I do a lot of meetings and emails. In those those meetings and through emails, I do a lot of traffic control and innovative problem solving. In my capacity as the Chief Operating Officer, I see a lot of potential where x and y should talk. There’s strategic thinking around that. Who else should be involved with this? Who is the potential funder? What’s coming down the pipeline? In problem solving – given the new role as the Chief Operating Officer and the current structure, I can’t literally be in the minutia of the work that mangers do now that I’m seeing 9 or 10 of them. Often I see myself as the point person when managers get stuck. I’m the one thinking outside the box to help overcome the roadblocks in the way of the work that people need to do. I help put puzzle pieces together to get a full picture.

What advice do you have for your immigrants or refugees?
My advice to people would be to not forget their dream. I think that people come here with really high expectations and hopes for what their life will be like here. I know people arrive and it’s so not what they thought it was going to be. It’s very difficult for people to accept that and figure that out. Even if things never get exactly where they thought they would be, my advice is to not just give it up completely. It does get better and it’ll get better if you keep holding on to that dream. I guess I’m a little bit of an eternal optimist. In order to have dreams come true you have to have the vision of the dream, will never come true if lose that.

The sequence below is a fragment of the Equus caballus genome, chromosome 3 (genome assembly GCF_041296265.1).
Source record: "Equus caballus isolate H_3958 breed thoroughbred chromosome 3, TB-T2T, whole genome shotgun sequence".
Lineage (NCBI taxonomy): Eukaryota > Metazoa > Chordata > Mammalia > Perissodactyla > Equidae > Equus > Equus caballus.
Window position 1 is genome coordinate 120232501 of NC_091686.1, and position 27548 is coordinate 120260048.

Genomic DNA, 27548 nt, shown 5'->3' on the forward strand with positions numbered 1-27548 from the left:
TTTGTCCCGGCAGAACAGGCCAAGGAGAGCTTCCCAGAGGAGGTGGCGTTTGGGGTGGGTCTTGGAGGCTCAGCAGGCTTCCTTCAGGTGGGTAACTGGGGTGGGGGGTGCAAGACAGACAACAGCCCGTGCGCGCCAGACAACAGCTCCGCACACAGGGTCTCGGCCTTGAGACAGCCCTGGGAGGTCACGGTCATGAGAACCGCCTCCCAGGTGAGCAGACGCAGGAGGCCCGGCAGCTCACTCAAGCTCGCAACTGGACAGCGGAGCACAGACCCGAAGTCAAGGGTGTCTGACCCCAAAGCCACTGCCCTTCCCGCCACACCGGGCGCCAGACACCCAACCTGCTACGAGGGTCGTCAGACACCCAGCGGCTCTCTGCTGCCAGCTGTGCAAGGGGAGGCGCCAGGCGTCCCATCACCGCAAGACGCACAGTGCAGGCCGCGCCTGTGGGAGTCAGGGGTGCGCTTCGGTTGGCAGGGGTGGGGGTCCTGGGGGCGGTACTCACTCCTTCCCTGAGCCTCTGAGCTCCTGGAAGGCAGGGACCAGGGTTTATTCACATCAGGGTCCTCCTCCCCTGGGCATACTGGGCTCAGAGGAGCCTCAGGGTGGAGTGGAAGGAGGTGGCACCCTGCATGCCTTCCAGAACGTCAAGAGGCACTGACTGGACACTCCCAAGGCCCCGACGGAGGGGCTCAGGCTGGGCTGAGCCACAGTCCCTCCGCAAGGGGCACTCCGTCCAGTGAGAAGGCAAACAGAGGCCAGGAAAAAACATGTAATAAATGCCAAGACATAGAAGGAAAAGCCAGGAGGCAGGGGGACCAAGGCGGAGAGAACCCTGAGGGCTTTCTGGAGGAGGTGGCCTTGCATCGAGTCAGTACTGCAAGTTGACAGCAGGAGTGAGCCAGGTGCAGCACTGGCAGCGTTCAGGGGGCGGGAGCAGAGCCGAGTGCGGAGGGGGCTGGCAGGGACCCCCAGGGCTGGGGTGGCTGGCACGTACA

Knowing what you know now, what advice do you have for someone interested in this field?
I think it’s good to know that the not-for-profit sector is not entirely different from the business world. There are still operations to look after, there are still administrative aspects that need to be paid for, and we still need to comply with legislation. There are still business operations.